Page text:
Diocese of Portsmouth

The Isle of Wight Hospitals Chaplaincy

The Chaplaincy service is a part of the Quality and Clinical Standards Directorate within the Isle of Wight NHS Primary Care Trust. It provides pastoral and sacramental support for patients and staff at all of the trust sites on the Island and also through a service agreement to the Earl Mountbatten Hospice.

The chaplaincy team is based at St Mary’s Hospital in Newport.

Staff of the chaplaincy

  • The Rev Kelvin Burke, Chaplain (Church of England)
  • The Rev Dianna Netherway, Honorary Chaplain (Church of England)
  • Fr Gerard Flynn, Chaplain (Roman Catholic)
  • Pastor Jenny Yates, Chaplain (Free Church)

Volunteers too

Successful operation of the Chaplaincy is heavily reliant upon and grateful for the services of a team of volunteers. They operate in six main roles; hospital ward visiting, hospice day unit and ward visiting, Roman Catholic Eucharistic Ministry, A&E Chaplaincy listening, chapel service welcoming and bringing patients to and from the chapel service.

Chaplaincy’s place in the Trust

The Chaplaincy Service is an integral part of the Isle of Wight NHS Primary Care Trust. Although it has a presence across the Trust – in the Community, Mental Health, Learning Disability and the Ambulance Service – much of its work happens on the St Mary’s Hospital site. This is where the chaplaincy office is situated, and this is also where the chapel is located, on level A in the main building, adjacent to the lifts.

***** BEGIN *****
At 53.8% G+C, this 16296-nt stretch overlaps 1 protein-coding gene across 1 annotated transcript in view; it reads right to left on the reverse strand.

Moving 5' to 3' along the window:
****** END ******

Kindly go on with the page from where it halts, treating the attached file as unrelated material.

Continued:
Chaplaincy’s duty

Despite the fact that chaplaincy is rooted in the Christian faith, it has a duty to respond to the religious and spiritual needs of those who follow other faiths and those who follow none. It has contact with other faith leaders on the Island and can provide information on how to get in touch with them if required.

Chaplaincy’s role

Chaplaincy seeks to serve and support patients, relatives, volunteers and members of staff. It starts from the basic assumption that by virtue of our common humanity, all of us have a spiritual side that needs to be recognised and attended to, especially when we are feeling vulnerable or under any kind of pressure. Chaplains and Chaplaincy Volunteers seek to offer friendship, a listening ear, and opportunities for prayer and spiritual guidance, as and when required. Chaplains can also be used as an ethical resource particularly concerning beginning and end of life issues. There is always a chaplain on call.

Chaplaincy as a focus of stillness

The focal point of all that we do is to be found in the hospital chapel. A service is held at 10:30 am every Sunday morning (also other special days such as Christmas Day and Good Friday) to which everybody is welcome. As well as being the place where worship is offered week by week, the chapel is a place of stillness, a place where the sense of the divine can be rediscovered, a place where people may find reconciliation with God and with one another. Chaplaincy staff seek to be a source of stillness as they travel around the hospital and beyond, being far more interested in who a person is (and whether or not they are hurting) than in what they do.

How to contact the Chaplaincy

T: 01983 534639